Signs of a Protein Deficiency

Protein is in essential for all body tissues including muscles, skin, enzymes and hormones.
The recommended daily allowance (RDA) is 0.4 grams of protein for each pound of body weight, and if you are an active senior, the daily protein requirements are even higher. Though most diets do include adequate amounts of protein, there are situations where the protein is not being absorbed well and this can cause a deficiency.

There are many things that can lead to protein depletion. If you are a vegetarian or vegan it’s important to make sure you are getting enough protein in your diet or it can lead to muscle wasting. If you are an athlete, you burn more calories and use more protein to build muscle. If you are recovering from an illness or injury or are stressed out, you need at least one and a half times the normal protein recommendations. If you are trying to lose weight and are on a strict diet, protein becomes essential for weight loss and to balance your blood sugar. People with digestive issues or low stomach acid don’t digest proteins efficiently.

Common signs of a protein deficiency include:

• Fatty Liver – an accumulation of fat deposits in liver cells. An impaired synthesis of fat-transporting proteins, known as lipoproteins cause this condition.

• Skin, hair and nail problems – Protein deficiency can damage the skin, hair and nails, which are mostly made of protein.

• Muscle Loss – when your body lacks protein, it will draw it from skeletal muscles to perform other body functions. leading to muscle wasting. This problem can increase as we age.

• Bone Fractures – Not enough protein weakens bones and increases fractures. Postmenopausal women are at a high risk for this.

• Frequent Illnesses – a lack of protein can lead to an impaired immune system that increases the risk of infections. It can also make it harder to heal wounds.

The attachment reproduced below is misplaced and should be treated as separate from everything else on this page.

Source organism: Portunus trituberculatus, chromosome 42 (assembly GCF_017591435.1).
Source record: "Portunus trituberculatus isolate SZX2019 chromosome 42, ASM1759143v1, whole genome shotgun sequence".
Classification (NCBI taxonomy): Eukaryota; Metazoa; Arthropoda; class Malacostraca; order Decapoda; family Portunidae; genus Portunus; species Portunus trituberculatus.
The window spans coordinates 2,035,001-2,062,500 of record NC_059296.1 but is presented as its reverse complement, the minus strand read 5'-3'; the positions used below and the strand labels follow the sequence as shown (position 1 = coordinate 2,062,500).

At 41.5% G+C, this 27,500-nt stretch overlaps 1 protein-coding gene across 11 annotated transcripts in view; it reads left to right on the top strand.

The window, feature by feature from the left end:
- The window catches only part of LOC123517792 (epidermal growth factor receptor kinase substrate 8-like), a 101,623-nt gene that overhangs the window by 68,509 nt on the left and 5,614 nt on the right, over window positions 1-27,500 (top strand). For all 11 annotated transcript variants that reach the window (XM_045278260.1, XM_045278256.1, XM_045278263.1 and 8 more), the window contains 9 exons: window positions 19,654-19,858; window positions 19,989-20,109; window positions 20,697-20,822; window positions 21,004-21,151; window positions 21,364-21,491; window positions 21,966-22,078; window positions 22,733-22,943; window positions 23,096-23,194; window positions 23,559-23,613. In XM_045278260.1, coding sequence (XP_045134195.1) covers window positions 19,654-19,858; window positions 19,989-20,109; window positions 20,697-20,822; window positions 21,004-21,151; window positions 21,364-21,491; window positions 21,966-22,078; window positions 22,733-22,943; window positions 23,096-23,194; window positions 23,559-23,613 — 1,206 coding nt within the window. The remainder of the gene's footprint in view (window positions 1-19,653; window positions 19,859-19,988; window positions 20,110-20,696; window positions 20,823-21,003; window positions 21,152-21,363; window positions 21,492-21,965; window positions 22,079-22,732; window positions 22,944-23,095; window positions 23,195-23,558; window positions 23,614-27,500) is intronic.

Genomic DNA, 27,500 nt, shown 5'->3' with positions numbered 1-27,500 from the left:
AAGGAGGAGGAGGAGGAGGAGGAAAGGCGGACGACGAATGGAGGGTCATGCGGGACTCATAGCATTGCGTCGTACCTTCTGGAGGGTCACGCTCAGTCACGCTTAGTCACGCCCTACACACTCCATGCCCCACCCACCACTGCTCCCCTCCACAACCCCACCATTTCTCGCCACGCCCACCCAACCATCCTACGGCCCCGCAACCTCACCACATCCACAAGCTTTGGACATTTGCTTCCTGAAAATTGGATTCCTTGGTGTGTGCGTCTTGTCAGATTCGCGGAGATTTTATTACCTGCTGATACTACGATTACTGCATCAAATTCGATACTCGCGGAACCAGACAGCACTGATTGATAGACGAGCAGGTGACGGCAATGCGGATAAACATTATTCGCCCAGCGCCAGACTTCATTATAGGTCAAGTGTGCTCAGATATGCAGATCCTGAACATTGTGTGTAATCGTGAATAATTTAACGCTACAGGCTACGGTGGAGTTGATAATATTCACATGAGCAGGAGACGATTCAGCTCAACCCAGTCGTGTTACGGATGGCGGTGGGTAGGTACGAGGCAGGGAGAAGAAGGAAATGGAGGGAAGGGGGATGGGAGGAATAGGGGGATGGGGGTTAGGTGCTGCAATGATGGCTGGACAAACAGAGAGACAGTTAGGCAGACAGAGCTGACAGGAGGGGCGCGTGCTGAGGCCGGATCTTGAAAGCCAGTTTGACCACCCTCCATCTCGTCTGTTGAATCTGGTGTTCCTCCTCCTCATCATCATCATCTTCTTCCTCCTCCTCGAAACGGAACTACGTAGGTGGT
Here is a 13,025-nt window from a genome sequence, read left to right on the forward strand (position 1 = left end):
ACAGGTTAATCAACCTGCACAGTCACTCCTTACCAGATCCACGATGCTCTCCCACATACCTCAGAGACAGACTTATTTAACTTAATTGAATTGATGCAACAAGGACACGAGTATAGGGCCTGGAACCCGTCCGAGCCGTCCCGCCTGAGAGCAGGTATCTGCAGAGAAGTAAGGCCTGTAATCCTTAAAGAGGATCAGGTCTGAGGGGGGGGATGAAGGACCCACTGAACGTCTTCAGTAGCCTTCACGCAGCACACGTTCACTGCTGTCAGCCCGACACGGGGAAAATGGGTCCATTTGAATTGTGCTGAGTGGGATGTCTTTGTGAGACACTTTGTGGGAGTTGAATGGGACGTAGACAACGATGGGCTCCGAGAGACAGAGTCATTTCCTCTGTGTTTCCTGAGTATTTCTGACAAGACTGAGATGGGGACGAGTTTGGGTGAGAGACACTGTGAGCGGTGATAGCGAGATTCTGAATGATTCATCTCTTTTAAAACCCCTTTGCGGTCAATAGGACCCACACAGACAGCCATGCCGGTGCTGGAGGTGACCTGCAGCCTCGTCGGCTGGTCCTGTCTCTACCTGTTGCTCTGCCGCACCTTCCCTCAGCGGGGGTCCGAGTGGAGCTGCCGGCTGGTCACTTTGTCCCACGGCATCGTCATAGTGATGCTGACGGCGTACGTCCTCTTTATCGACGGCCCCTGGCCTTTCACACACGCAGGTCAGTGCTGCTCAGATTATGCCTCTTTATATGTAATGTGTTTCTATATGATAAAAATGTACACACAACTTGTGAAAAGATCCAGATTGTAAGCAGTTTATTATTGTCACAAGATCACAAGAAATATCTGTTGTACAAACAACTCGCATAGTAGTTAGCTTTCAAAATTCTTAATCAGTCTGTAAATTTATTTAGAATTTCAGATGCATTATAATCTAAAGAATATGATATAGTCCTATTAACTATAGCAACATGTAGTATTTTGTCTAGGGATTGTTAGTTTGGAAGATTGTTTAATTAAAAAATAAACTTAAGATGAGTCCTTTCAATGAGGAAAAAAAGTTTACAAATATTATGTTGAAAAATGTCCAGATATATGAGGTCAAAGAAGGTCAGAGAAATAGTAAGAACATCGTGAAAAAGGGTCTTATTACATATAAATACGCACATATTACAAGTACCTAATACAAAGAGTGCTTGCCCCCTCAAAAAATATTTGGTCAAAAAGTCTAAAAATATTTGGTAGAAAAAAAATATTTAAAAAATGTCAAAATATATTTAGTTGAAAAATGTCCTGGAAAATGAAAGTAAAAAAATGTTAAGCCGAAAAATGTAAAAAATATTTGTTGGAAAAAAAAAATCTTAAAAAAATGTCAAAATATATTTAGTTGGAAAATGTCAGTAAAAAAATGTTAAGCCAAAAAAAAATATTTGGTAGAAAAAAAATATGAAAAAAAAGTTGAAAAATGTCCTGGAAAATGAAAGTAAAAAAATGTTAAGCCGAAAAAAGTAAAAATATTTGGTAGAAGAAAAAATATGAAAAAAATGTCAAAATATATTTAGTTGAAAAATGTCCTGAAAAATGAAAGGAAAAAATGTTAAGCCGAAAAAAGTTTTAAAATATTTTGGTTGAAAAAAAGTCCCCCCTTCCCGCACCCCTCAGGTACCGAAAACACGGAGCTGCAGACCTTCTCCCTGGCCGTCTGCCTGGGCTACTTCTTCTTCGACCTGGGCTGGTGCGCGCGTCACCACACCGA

• Increased Appetite – if your protein intake is inadequate, your body attempts to restore your protein by increasing your appetite, accelerating your calorie intake, leading to weight gain.

• Brain Fog and Memory Loss – lack of protein can lead to fluctuating blood sugar levels that affect brain functions.

• High Cholesterol – replacing protein with refined carbs and processed foods will increase your cholesterol and cause your liver to process fats less efficiently.

• Insomnia – a rise in cortisol and a decrease in serotonin production are a direct cause of protein deficiency. Carbohydrates require much more insulin than protein does. Eating foods with protein helps with tryptophan and serotonin production.

• Irregular menstrual Cycle – polycystic ovary syndrome (PCOS) is a result of a high-sugar-high-carb diet that disrupts the balance of female hormones estrogen, progesterone and DHEA needed to sustain a regular cycle.

Your best sources of protein are meat, fish, chicken, dairy, eggs, whole grains, fruits, and vegetables. Vegans can find enough protein in whole grains, lentils, soy, beans, nuts, seeds, and vegetables. You can also supplement your diet with a protein powder made from soy, egg, rice, peas, or whey.

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